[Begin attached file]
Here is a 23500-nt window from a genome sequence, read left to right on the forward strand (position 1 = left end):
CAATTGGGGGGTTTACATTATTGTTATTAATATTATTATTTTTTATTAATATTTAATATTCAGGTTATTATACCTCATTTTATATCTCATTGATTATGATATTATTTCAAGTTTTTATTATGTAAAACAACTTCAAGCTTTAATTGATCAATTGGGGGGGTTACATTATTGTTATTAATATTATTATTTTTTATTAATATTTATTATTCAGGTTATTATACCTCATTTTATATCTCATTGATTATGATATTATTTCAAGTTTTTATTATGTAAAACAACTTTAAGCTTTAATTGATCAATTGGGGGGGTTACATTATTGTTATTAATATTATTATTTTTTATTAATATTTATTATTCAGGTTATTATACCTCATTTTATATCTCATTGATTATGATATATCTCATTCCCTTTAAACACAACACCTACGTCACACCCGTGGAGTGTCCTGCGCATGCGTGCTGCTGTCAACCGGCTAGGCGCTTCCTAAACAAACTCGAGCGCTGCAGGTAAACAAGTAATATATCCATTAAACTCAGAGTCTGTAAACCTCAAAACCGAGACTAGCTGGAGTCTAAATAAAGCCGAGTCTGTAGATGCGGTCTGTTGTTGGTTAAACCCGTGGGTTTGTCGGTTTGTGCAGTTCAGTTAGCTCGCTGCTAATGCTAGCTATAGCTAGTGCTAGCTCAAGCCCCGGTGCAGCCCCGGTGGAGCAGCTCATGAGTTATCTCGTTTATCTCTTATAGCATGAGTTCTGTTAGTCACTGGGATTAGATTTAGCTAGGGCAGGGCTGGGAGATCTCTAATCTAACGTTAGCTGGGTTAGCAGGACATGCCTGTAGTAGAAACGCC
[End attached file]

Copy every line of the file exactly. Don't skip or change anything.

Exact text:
Here is a 23500-nt window from a genome sequence, read left to right on the forward strand (position 1 = left end):
CAATTGGGGGGTTTACATTATTGTTATTAATATTATTATTTTTTATTAATATTTAATATTCAGGTTATTATACCTCATTTTATATCTCATTGATTATGATATTATTTCAAGTTTTTATTATGTAAAACAACTTCAAGCTTTAATTGATCAATTGGGGGGGTTACATTATTGTTATTAATATTATTATTTTTTATTAATATTTATTATTCAGGTTATTATACCTCATTTTATATCTCATTGATTATGATATTATTTCAAGTTTTTATTATGTAAAACAACTTTAAGCTTTAATTGATCAATTGGGGGGGTTACATTATTGTTATTAATATTATTATTTTTTATTAATATTTATTATTCAGGTTATTATACCTCATTTTATATCTCATTGATTATGATATATCTCATTCCCTTTAAACACAACACCTACGTCACACCCGTGGAGTGTCCTGCGCATGCGTGCTGCTGTCAACCGGCTAGGCGCTTCCTAAACAAACTCGAGCGCTGCAGGTAAACAAGTAATATATCCATTAAACTCAGAGTCTGTAAACCTCAAAACCGAGACTAGCTGGAGTCTAAATAAAGCCGAGTCTGTAGATGCGGTCTGTTGTTGGTTAAACCCGTGGGTTTGTCGGTTTGTGCAGTTCAGTTAGCTCGCTGCTAATGCTAGCTATAGCTAGTGCTAGCTCAAGCCCCGGTGCAGCCCCGGTGGAGCAGCTCATGAGTTATCTCGTTTATCTCTTATAGCATGAGTTCTGTTAGTCACTGGGATTAGATTTAGCTAGGGCAGGGCTGGGAGATCTCTAATCTAACGTTAGCTGGGTTAGCAGGACATGCCTGTAGTAGAAACGCC